Sunday, February 15, 2009

3 Months

I guess I just have nothing to say... or at least no time to say it. Maybe soon...

Wednesday, December 17, 2008


As you no doubt have noticed, the rush of Christmas is here.

For me, this time of year brings about a dozen special concerts, performances, and worship services, which means additional planning meetings, late-night rehearsals, extra e-mails and phone calls coordinating musicians and their holiday traveling schedules, special music to learn, charts to prepare, and creative components to implement and execute. For most of us there are end-of-the-year meetings and Christmas parties happening almost every night. Some stack on top of that final exams, final papers, and final decisions about next year: classes to register for, budgets to turn in, and resolutions to be made about spending more time with family. We all go Christmas shopping for other people's Christmas lists and still manage to pick up what's needed for our own Christmas decorating for hosting our Christmas meals, all of which is fueled by our favorite Christmas coffee- coffee that requires a deeper (Christmas) mug with each door opened on the Advent calendar- the calendar that reminds us that although Christmas is "only" 7 days away, those 7 days will actually feel like one really long day when it's all said and done, just like October and November did.

But I'll stop there before this makes us even more weary. Here's the advice I'm giving myself, maybe you'll find it helpful too:

It's going to be a crazy week- it will help a lot if you can just accept that now.

These will be loooong days with little sleep. Pour another cup of Santa's White Christmas and smile because pretty soon you'll be on vacation at the beach with a book you've always wanted to read but couldn't because of all the books you had to read. And don't turn your cell phone on silent, that's not even close to good enough. Drop that stupid thing in the junk drawer at home and leave it a million miles behind- along with the notion that you might be "needed" while you're away. No one needs you. Go on vacation and be on vacation.

Finally, although it can't be said without stepping into a cliche, don't forget that super-human productivity is not what you were created for. No matter how many flocks of sheep you're tending right now, so to speak, or how many miles away you may feel, remember that the Light of the World is there in the dark, noisy, and far-too-overcrowded manger of your heart and He wants your worship more than your work.

God, give us grace to put no confidence in the flesh and to be satisfied in your spiritual rest.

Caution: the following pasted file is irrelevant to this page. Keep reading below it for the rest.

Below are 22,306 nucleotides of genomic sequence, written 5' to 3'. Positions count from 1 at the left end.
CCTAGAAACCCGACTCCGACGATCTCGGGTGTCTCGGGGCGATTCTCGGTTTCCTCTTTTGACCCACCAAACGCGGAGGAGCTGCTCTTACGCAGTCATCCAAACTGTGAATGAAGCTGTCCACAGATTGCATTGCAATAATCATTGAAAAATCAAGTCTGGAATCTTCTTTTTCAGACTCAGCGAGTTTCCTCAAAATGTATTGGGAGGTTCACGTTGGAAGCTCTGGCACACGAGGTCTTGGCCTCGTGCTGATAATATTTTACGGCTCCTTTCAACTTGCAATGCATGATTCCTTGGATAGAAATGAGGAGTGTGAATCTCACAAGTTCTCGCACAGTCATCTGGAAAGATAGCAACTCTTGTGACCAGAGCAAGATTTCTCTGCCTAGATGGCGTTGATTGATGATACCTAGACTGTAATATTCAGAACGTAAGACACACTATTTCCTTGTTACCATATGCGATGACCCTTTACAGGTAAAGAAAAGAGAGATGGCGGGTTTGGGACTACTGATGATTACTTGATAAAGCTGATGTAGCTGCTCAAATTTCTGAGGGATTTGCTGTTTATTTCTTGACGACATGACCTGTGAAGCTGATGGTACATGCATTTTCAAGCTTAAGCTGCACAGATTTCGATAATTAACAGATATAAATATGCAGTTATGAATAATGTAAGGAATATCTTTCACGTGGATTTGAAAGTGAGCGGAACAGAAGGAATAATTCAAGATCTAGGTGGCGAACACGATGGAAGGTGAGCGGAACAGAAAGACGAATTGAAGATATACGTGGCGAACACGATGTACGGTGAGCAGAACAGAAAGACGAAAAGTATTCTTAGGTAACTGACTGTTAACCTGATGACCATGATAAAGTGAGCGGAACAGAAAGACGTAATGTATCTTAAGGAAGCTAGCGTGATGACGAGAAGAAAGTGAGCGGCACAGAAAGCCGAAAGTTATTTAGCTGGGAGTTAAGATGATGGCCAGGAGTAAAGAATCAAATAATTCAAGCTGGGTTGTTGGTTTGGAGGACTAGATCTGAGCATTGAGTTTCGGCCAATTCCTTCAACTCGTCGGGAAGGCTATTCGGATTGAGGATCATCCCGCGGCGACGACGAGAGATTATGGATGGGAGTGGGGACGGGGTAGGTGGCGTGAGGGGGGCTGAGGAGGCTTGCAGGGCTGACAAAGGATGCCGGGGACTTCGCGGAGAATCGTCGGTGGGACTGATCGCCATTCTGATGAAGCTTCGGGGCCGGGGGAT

Tuesday, December 2, 2008

Pregnancy, 11 Weeks

Here's an update of what our baby looks like this week! It's not our actual ultrasound, but it's representative of what our looks like. No offense, it's just that I'm still a little uncomfortable posting my wife's uterus online for the world to examine.

Our God reigns. Stand in awe of the work of his hands.

Tuesday, November 4, 2008


My wife and I have been praying for over 3 years that the Lord would bless us with a family. Various health complications kept us from being able to get pregnant, and our doctors have been saying that it wouldn't happen without the aid of a miracle drug. Not that there's anything wrong with medicine (and given enough time, we may have considered those alternatives) but something about calling a drug a "miracle" doesn't sit right with me. We chose instead to wait and pray.

Today we're six weeks and five days pregnant. We got the ultrasound done yesterday. The picture above is a baby in the sixth week of development. I didn't have the ability to scan our actual ultrasound picture, so I ripped this one off google images, but it's almost identical to the picture we have on the fridge of our own little less-than-one-centimeter baby. The amazing thing is that even at this early stage, we could clearly see (with the doctor's pointing finger) the little guy's heartbeat (or, maybe girl's heartbeat).

The miracle we want to point to at the end of these seasons of drought isn't a breakthrough in medicine, it's the One who gives and takes away. If our lives, our getting pregnant or not getting pregnant, can somehow point to the real Miracle Maker, then we'll stand in awe of Him and be satisfied.

Medicine's great... but... this is a true miracle.

Sunday, October 12, 2008

Evolution is Evolving

Not so long ago, brilliant physicists, mathematicians, astronomers, and biologists were discovering some of the most critical scientific laws of the natural world: universal gravitation, the laws of thermodynamics, planetary motion, and taxonomy- and none of them professed a faith in evolution. In fact, many of them believed in the Creator God of the Bible: Kepler (planetary motion), Pascal (mathematics), Boyle (chemistry), Newton (physics), and Linnaeus (biological taxonomy). Evolution took off just a little over 100 years ago, but these men in the 16/1700's were clearly not at a disadvantage, nor are any of their theories or laws any less relevant today because of the development of this relatively-new faith.

And faith is really what evolution boils down to. A scientific "theory" by definition is something that makes a grand prediction based on evidence that has been tested, repeated, and observed. Despite what evolutionists want you to believe (again, a key word), their own "scientific theory" is far from meeting these most basic scientific requirements. Furthermore, when evolution is used to explain not just the biological world but the big three questions of life (How did I get here? Why am I here? Where am I going?)- particularly these last two- then it is no longer operating in the realm of science but of philosophy. And that's a problem for a lot of really significant reasons.